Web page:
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DPD warns citizens about fentanyl-laced drugs

The Dickinson Police Department is warning citizens to be aware of a string of heroin that is potentially laced with the dangerous drug fentanyl, as they believe it may be the cause of several overdoses in the area over the past few weeks.

Dickinson Police Chief Dustin Dassinger took to Facebook Thursday to warn the community about the drug, so far the video has nearly 9,500 views and more than 300 shares.

"There is a potent string of fentanyl laced heroin circulating throughout the community," Dassinger said in the video. "In the past few weeks there have been multiple overdoses and two deaths associated with this string of heroin. If you use this heroin you will die."

Fentanyl is a powerful synthetic opioid analgesic that is similar to morphine, but is 50 to 100 times more potent, according to the public service announcement from the department in March. It is typically used to treat patients with severe pain or for post-op pain management.

Fentanyl comes predominantly in a white powdery or pill form, and can easily be mistaken for other street level drugs including heroin and cocaine, and is often mixed with one. When injected, it will cause immediate paralysis with the high possibility of death within seconds, the PSA said. Fentanyl can also be absorbed through the skin, which can make it even more dangerous.

DPD responded to an ambulance request call on the 3800 block of 12th Avenue on Oct. 3 where a 31-year-old male had allegedly overdosed on heroin. Officers had to use multiple cans of narcan to revive the man who was later transported to CHI St. Alexius hospital. On Oct. 5 a female was reported to be overdosing on heroin on the 1400 block of Sims Street. She was treated by paramedics with DPD standing by. While it is not known for sure that there overdoses were caused by heroin laced with fentanyl, DPD Capt. David Wilkie said they believe that may be the case.

"Heroin laced with fentanyl is definitely what's going to be killing people," Wilkie said. "Heroin is not a safe drug but most of the people that use heroin know how to use it but it's when they get caught with the fact that it's laced with something they're not aware of or even if they are aware of it they may not understand fully what that fentanyl is going to do to them."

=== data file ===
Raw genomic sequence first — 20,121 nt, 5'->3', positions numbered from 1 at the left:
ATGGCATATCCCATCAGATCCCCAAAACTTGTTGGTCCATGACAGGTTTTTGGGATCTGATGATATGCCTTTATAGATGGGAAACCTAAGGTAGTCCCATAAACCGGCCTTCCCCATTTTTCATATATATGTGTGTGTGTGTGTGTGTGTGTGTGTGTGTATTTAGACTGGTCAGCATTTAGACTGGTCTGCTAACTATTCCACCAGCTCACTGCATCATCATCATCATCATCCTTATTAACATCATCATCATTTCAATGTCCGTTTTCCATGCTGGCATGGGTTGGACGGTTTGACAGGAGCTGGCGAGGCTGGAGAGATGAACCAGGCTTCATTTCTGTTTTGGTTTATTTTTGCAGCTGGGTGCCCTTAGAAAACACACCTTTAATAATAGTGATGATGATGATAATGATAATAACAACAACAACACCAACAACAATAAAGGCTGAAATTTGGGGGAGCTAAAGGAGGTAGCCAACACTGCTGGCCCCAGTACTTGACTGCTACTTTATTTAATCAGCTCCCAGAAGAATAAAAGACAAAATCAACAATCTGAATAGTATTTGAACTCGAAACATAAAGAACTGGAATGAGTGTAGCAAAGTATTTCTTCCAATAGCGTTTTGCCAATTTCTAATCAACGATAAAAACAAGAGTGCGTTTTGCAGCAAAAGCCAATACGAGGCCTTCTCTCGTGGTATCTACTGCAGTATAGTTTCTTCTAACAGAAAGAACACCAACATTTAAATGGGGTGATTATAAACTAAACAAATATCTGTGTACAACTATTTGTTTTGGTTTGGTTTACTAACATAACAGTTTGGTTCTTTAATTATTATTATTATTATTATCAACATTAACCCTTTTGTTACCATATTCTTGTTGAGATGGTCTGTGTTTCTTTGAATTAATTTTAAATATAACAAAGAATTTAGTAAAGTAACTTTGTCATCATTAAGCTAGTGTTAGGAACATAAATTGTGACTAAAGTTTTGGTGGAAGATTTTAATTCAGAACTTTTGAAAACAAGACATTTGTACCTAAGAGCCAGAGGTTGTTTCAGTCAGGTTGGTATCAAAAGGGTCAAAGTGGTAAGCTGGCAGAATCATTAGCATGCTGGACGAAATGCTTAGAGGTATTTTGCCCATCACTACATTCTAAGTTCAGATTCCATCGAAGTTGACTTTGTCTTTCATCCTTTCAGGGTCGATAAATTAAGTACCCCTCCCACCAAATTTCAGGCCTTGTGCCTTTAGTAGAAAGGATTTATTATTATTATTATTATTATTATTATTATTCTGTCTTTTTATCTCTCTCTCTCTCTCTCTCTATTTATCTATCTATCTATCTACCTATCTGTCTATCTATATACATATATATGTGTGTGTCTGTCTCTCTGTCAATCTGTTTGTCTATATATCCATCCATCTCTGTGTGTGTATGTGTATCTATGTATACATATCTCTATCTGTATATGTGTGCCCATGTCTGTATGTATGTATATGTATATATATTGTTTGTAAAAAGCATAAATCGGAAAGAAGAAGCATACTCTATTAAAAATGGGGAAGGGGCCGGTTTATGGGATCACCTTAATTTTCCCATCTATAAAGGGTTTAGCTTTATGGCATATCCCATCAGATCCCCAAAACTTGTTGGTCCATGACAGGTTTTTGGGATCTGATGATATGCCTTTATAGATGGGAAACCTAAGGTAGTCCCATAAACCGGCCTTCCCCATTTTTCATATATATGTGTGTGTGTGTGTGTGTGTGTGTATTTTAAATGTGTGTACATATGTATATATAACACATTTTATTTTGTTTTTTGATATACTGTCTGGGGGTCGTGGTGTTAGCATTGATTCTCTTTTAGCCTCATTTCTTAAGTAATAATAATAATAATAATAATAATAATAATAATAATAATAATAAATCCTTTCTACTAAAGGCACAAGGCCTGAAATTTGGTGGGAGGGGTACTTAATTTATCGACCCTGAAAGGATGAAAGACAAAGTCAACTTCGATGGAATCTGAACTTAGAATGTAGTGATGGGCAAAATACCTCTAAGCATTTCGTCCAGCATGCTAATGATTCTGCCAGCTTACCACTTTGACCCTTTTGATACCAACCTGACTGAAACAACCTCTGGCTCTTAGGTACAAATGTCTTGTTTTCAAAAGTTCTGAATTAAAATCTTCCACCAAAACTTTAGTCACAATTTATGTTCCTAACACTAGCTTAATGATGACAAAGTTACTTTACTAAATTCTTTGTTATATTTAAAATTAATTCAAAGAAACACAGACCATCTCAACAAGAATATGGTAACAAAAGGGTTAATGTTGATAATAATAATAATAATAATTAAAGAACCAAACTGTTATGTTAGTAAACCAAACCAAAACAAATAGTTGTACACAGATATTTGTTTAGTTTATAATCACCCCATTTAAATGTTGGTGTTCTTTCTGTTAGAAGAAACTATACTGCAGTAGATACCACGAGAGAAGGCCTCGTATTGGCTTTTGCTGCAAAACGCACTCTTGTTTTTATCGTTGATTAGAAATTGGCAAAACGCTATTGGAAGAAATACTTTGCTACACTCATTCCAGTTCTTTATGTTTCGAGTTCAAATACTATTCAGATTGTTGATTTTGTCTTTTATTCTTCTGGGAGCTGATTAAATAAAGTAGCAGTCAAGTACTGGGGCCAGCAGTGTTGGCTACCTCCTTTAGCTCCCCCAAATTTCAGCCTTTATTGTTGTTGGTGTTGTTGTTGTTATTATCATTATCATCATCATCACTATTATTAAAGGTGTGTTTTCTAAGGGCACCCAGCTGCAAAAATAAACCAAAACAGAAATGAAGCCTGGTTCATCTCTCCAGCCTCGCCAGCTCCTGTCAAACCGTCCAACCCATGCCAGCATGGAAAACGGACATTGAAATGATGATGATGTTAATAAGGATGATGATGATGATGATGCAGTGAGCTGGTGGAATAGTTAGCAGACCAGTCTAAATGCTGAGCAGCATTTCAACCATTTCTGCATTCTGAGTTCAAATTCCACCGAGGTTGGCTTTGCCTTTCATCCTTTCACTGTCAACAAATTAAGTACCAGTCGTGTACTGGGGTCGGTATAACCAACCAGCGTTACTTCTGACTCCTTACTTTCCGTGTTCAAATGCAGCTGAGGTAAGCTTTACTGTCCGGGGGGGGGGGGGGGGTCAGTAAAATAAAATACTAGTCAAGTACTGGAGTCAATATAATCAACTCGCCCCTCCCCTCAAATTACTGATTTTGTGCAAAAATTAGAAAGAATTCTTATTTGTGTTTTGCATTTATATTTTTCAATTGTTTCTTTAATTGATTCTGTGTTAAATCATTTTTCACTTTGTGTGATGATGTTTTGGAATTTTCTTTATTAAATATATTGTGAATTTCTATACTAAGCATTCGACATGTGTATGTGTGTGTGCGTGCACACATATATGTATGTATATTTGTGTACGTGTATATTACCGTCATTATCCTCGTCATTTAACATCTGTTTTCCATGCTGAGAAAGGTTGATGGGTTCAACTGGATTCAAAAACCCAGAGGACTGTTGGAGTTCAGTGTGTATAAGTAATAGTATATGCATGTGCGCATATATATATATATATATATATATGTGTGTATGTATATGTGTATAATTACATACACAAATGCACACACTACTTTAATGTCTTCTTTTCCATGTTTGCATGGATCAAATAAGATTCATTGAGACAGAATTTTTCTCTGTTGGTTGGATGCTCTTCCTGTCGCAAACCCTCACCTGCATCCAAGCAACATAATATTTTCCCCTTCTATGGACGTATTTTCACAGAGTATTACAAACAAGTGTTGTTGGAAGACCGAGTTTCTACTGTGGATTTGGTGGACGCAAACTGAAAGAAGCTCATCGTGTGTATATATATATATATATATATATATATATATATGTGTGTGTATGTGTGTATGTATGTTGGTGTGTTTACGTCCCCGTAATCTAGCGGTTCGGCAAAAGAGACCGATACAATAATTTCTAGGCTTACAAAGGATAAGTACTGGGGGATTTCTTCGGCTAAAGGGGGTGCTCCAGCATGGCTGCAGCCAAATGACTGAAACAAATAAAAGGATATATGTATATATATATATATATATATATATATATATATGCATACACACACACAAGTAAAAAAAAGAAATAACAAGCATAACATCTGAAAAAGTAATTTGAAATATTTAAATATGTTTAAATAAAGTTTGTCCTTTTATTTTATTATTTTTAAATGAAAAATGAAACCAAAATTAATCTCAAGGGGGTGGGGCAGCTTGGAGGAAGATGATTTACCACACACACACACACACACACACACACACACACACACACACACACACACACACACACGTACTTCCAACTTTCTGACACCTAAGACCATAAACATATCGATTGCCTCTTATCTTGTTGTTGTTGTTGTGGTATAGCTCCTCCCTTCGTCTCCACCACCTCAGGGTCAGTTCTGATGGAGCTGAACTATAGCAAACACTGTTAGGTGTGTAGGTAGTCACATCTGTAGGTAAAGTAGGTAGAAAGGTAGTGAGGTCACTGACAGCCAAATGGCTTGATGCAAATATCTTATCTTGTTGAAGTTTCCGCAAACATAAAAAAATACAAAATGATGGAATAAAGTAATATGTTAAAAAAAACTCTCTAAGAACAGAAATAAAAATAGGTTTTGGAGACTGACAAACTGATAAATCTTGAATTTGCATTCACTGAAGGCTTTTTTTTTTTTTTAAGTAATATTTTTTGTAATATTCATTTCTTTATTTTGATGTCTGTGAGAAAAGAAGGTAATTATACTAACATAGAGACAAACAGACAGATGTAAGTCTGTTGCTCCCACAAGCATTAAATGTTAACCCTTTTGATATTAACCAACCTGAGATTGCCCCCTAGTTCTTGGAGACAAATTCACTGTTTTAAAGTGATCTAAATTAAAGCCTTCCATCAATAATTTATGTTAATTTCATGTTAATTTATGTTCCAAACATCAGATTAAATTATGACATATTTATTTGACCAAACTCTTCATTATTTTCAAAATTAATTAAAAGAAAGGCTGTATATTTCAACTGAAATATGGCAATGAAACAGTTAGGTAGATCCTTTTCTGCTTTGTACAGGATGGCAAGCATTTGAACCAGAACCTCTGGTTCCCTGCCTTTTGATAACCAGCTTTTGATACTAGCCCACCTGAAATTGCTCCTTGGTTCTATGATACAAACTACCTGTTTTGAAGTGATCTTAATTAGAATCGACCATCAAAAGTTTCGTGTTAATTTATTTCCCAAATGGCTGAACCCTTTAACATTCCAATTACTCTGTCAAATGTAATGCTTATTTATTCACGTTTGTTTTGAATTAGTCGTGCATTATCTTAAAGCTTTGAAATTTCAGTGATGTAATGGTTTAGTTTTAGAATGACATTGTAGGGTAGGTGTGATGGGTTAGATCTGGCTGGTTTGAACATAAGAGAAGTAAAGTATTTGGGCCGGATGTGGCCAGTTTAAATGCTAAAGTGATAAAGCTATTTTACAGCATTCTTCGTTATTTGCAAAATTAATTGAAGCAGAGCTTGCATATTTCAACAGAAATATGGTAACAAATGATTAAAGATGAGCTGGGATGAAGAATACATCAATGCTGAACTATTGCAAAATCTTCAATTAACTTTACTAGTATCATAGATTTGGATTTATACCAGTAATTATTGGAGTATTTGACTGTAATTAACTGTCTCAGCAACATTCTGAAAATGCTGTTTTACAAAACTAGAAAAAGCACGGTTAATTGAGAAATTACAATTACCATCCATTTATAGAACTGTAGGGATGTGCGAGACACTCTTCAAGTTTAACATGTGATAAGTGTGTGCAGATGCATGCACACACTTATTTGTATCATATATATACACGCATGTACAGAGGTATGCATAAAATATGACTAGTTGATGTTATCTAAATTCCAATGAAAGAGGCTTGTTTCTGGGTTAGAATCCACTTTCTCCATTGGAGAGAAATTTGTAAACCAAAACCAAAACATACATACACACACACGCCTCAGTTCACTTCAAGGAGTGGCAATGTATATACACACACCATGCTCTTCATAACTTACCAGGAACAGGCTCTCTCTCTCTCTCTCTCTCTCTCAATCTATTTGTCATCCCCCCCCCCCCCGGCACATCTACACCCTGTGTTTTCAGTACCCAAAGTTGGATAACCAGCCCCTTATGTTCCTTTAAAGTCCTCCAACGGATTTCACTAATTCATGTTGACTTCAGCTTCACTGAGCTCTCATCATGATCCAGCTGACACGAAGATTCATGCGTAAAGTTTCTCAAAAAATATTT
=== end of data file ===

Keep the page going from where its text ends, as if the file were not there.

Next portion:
Wilkie said it is difficult for them to know the exact number of overdoses because sometimes overdose victims are brought directly into the hospital, which can make reporting difficult due to HIPPA laws. However, CHI St. Alexius president Reed Reyman said in statement to the Press that the hospital is trying to figure out a way to report the overdoses without violating HIPPA laws. He also noted the number overdoses has gone up significantly in the past few years.

"We are working on how to better report these numbers in a way that doesn't violate HIPAA," Reyman said. "In general, the number of such incidents has tripled in the past three years, from approximately three overdoses per month to 10 per month."

While the exact source of the drug is not known at this time, Wilkie said it is likely the fentanyl came from out of state or out of the country. If you have information related to the source of this drug DPD asks you to "save a life" and text a tip to 701-220-7027.

Sydney Mook

Sydney Mook started working as the multimedia editor for The Press in January 2016.  She graduated from the University of South Dakota with a bachelor's degree in journalism and political science in three and half years in December 2015. While at the USD, she worked for the campus newspaper, The Volante, as well as the television news show, Coyote News. She also interned at South Dakota Public Broadcasting and spent the summer before her senior year interning in Fort Knox for the ROTC Cadet Summer Training program. In her spare time, Sydney enjoys cheering on the New York Yankees and the Kentucky Wildcats, as well as playing golf. If you've got an idea for a video be sure to give her a call!

(701) 456-1207
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